Should we have extra leg room in theaters?

The airline industry and Broadway have a lot in common.

Both have what I call “Perishable Inventory.”  At a certain time (the moment the plane leaves the gate and the moment the curtain goes up), a seat that was worth several hundred dollars, immediately goes to zero.  Poof.  Potential revenue goes bye-bye and you can never get it back.  (Other industries with Perishable Inventory include restaurants, movie theaters, concerts, golf courses, etc.)

Because the airline industry is so massive, they have been the leaders in finding ways to sell as much of their inventory as possible before it perishes, AND maximizing the revenue they get from whatever they do sell . . . to make up for anything they do not sell.

Other industries, including Broadway, often follow suit.

For example . . . first class tickets?  Well, that’s the same as a premium ticket.

Frequent Flier miles?  We have Audience Rewards.

It goes on.

That got me to thinking . . . should we start providing extra leg room seats?

We know that the size and comfort of seats in Broadway houses are a major pain point for consumers.

But how?

By doing something counterintuitive.

For years, we’ve been trying to get more seats in the theaters.  (I remember on Altar Boyz, I added a couple of folding chairs on a side platform and some high stools in the back!).

What if . . . we removed 4-8 seats in one row.  The seats BEHIND that row would have . . . presto chango . . . extra leg room!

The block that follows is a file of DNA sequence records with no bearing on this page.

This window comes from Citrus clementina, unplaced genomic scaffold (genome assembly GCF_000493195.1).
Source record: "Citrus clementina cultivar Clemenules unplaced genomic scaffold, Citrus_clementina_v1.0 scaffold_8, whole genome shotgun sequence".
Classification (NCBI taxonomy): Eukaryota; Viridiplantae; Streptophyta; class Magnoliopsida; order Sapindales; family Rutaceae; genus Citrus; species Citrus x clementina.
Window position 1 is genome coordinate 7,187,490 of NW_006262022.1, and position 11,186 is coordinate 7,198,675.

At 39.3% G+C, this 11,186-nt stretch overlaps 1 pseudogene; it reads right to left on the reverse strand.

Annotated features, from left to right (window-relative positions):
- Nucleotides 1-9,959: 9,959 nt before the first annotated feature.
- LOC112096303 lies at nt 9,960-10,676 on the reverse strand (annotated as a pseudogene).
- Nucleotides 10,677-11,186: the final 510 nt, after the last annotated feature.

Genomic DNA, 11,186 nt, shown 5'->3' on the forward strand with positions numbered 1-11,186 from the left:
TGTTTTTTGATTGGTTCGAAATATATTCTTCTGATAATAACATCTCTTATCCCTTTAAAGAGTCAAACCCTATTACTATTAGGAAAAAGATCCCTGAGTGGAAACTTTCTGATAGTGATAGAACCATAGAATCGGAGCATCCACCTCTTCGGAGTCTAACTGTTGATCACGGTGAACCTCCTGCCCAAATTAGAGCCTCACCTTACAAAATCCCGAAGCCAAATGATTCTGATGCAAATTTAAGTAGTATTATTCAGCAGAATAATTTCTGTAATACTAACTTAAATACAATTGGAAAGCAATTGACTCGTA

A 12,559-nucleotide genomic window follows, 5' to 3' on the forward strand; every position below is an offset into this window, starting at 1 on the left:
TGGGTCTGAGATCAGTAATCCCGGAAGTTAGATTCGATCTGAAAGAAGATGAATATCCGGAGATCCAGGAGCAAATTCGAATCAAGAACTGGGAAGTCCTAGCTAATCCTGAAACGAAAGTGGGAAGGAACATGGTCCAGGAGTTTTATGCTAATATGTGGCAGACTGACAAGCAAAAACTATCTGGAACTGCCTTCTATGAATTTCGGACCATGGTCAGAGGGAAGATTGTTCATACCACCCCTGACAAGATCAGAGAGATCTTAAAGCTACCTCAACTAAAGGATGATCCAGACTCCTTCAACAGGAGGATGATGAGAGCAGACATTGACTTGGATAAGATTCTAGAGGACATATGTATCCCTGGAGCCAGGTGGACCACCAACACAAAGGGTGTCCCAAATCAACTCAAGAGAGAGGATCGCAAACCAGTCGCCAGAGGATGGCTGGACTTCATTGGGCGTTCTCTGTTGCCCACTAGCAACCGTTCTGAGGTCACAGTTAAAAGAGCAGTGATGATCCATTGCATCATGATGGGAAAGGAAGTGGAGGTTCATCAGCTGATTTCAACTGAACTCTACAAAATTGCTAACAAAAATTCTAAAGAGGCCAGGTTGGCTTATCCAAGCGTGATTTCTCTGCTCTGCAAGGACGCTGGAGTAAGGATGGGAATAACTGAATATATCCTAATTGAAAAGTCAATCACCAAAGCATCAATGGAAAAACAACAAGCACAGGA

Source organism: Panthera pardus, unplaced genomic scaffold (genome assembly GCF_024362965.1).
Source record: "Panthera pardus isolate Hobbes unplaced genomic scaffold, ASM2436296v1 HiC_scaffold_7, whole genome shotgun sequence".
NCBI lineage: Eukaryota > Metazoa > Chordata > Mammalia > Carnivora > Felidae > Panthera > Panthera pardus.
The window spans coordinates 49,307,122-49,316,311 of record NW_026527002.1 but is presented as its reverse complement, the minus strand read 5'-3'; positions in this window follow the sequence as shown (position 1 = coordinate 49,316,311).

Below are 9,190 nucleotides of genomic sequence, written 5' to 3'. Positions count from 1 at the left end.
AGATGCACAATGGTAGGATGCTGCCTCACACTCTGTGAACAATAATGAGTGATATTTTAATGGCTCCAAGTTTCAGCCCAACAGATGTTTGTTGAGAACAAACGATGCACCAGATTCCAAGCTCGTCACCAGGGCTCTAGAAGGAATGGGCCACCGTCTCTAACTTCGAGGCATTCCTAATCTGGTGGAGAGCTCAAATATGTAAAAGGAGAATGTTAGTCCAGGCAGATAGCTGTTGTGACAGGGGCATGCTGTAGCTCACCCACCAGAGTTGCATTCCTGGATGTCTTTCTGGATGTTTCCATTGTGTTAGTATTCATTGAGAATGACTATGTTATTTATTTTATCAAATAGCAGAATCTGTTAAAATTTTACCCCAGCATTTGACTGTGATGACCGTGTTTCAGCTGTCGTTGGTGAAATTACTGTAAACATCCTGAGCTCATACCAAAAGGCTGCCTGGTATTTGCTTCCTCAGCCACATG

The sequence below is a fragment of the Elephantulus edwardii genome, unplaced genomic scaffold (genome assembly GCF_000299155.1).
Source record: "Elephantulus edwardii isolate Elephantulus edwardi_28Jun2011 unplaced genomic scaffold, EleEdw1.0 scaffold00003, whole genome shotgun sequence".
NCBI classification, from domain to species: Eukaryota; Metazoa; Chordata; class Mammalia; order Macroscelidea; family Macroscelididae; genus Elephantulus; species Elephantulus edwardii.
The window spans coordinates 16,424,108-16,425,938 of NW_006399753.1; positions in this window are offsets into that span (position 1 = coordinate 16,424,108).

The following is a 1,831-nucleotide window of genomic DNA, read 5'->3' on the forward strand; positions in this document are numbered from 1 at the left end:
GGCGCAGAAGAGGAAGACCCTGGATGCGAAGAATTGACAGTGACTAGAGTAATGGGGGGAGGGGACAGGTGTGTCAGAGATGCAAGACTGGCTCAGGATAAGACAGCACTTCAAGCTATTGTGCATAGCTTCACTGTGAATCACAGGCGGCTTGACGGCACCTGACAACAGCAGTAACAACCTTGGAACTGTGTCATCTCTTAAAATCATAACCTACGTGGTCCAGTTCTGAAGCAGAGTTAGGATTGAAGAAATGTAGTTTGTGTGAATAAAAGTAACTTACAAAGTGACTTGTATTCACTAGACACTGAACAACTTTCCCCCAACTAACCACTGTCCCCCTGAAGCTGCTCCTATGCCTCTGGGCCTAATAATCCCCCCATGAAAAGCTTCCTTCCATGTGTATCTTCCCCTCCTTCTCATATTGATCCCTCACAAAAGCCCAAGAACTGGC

Shows could sell those seats at a higher premium . . . to account for the lost revenue from the seats that were removed (which is what the airlines do, of course).

And wait . . . taking another cue from the airlines . . . those extra leg room seats are usually in the front of the plane, to provide easier access to leaving.

What if we put a set of extra leg room seats at the BACK of our orchestras?  We could sell those as priority access to the restrooms!  🙂  I’d put a concierge (like the one we have at A Beautiful Noise) standing right there as the curtain comes down. (Bonus – those back of the orchestra seats are harder to sell, so this might not even cost any revenue!)

Provided there was interest in these seats (and from the audience research I’ve done, I have no doubt there would be), I’m confident that any lost revenue from the “missing seats” could be made up by charging more for the “Extra Leg Room” seats.

Worth a shot, don’t you think?

Other P.I.I. (Perishable Inventory Industries) aside from airlines are experimenting with pulling out seats and creating more unique opportunities for their attendees . . . at baseball stadiums and concert venues.

We should too.

What do you think about having Extra Leg Room seats at a theater?  Think it would work?

Related Posts


Ken created one of the first Broadway podcasts, recording over 250 episodes over 7 years. It features interviews with A-listers in the theater about how they “made it”, including 2 Pulitzer Prize Winners, 7 Academy Award Winners and 76 Tony Award winners. Notable guests include Pasek & Paul, Kenny Leon, Lynn Ahrens and more.